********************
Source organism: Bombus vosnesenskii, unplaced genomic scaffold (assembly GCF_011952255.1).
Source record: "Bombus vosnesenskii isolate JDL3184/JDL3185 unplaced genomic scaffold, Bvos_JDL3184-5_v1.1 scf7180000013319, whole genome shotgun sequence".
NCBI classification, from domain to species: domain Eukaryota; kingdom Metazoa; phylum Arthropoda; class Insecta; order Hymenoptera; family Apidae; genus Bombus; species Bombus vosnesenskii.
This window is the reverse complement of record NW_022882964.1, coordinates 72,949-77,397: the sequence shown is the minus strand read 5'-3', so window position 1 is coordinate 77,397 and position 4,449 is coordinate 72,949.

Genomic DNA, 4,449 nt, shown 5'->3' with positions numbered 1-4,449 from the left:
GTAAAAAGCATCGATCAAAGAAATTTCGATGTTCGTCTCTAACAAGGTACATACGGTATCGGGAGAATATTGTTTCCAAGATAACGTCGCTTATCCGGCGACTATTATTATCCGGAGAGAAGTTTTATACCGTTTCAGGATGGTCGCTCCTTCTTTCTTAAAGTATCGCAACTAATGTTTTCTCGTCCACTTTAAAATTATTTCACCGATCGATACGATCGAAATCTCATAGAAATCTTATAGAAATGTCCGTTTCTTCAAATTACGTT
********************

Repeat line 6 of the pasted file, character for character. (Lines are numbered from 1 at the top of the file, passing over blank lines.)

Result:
GTAAAAAGCATCGATCAAAGAAATTTCGATGTTCGTCTCTAACAAGGTACATACGGTATCGGGAGAATATTGTTTCCAAGATAACGTCGCTTATCCGGCGACTATTATTATCCGGAGAGAAGTTTTATACCGTTTCAGGATGGTCGCTCCTTCTTTCTTAAAGTATCGCAACTAATGTTTTCTCGTCCACTTTAAAATTATTTCACCGATCGATACGATCGAAATCTCATAGAAATCTTATAGAAATGTCCGTTTCTTCAAATTACGTT